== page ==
I just want to share these pictures to show how cute the lollipop cookies look when they are wrapped and tied with a bow.

I'm bringing them along with some other treats to Trinity Episcopal Cathedral on Sunday for the Martha's Guild's annual sale. I hope they like them.

Colorful treats ready to be delivered.

Monday, November 26, 2012

Lollipop Cookies

While making gingerbread snowflake cookies today I had a little extra dough and made these cute lollipop cookies.

If you don't want to use gingerbread, a sugar cookie dough would work just as well. They are deceptively easy to make and super cute.

Here's how to make them:

Roll out cookie dough 1/8 inch thick and cut an equal amount of rounds. Press a lollipop or candy apple stick in the center of half of the cookies.

After baking it will look like this but you need to strengthen it with royal icing.

Pipe royal icing around the stick and cookie.

Top with a cookie and let set until hard and sturdy.

With a piping bag and a #2 tip drizzle icing down the sides of the lollipop cookie.

Also flood the top with icing.

Immediately pipe lines of flood consistency red royal icing around the cookie using a #2 tip. Leave an open space in the center.

Use a skewer to go through the lines in circles starting at the outside and working towards the center.

That's all there is to it. Be sure to let the cookies dry before packaging.


Gingerbread cookie dough chilling in the refrigerator.

Today I'm creating some sample gingerbread snowflake cookies for our cookie box presale on December 2nd. The scent of spicy gingerbread is just the thing to get me in the spirit of happy holiday baking.

I've experimented with lots of recipes and my favorite is this one from Martha Stewart. The dough is forgiving and sturdy yet tender and delicious. The addition of a teaspoon of fine ground black pepper is unexpected but adds a nice spicy dimension.

I also like that one batch yields more than three dozen 3-inch cookies.

Gingerbread Cookie Dough
 6 cups all-purpose flour, plus more for work surface
1 teaspoon baking soda
1/2 teaspoon baking powder
1 cup (2 sticks) unsalted butter
1 cup packed dark-brown sugar
4 teaspoons ground ginger
4 teaspoons ground cinnamon
1 1/2 teaspoons ground cloves
1 teaspoon finely ground pepper
1 1/2 teaspoons coarse salt
2 large eggs
1 cup unsulfured molasses

Sift together flour, baking soda, and baking powder into a large bowl. Set aside.

Put butter and brown sugar in the bowl of an electric mixer fitted with the paddle attachment; mix on medium speed until fluffy. Mix in spices and salt, then eggs and molasses. Reduce speed to low. Add flour mixture; mix until just combined. Divide dough into thirds; wrap each in plastic. Refrigerate until cold, about 1 hour.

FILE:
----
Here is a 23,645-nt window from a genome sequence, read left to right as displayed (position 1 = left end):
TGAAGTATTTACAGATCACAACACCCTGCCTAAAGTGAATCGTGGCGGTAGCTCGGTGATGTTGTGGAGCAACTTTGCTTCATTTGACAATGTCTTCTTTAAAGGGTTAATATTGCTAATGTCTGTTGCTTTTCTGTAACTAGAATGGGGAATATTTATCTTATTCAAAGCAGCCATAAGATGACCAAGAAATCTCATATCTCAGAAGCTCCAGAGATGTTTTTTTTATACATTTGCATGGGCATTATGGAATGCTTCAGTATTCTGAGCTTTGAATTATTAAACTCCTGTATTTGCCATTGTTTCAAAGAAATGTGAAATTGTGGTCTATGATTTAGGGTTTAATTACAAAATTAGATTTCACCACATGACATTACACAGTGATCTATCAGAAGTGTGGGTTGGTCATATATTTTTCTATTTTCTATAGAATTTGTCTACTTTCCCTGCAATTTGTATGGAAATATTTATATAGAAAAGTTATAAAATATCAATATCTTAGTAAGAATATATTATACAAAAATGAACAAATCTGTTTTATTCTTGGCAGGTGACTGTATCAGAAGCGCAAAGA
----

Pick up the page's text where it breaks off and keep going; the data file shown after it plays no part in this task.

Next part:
Preheat oven to 350 degrees. Roll out dough on a lightly floured work surface to a 1/4-inch thick. With cookie cutters, cut into desired shapes. Space 2 inches apart on baking sheets lined with parchment paper, and refrigerate until firm, about 15 minutes.

Bake cookies until crisp but not dark, 10 to 14 minutes. Let cool on sheets on wire racks.

Sunday, November 25, 2012

It's Cookie Time

In a few weeks, my friends and I will be in the midst of baking thousands of Christmas cookies as a fundraiser for Food Ministries at Trinity Episcopal Cathedral which supports the Wednesday Community Meal.

My close friend Cheryl and I have been planning the sale for months. This will be the third year we've done it and knock on wood but we're getting more organized and efficient every year.

This year's cookies will include Cranberry Rugelach, Russian Teacakes, Linzer Cookies, Chocolate and Vanilla Shortbread, Decorated Sugar Cookies and Gingerbread Snowflakes.

The assortment of homemade cookies will be artfully packed into pretty boxes and are just the thing to give or share at holiday parties. The boxes cost $25 and will be presold on Sunday, Dec. 2 and Sunday, Dec. 9 in Kempton Hall at Trinity Episcopal Cathedral following the 8 a.m. and 10 a.m. services.

The boxes will be available for pickup on Sunday, Dec. 16 in Kempton Hall from 9 a.m. until noon.

So let the baking begin! I'll do my best to post our creations.

Thanksgiving At Trinity

I thought I'd share a picture my husband took of this year's community Thanksgiving meal served at Trinity Episcopal Cathedral in Portland, Oregon.

It takes a lot of dedicated volunteers and hard work to pull off such a large event. Generous members of the church and community donated 103 cooked turkeys this year.

The guests loved the food and the hospitality and many told me they look forward to the event every year.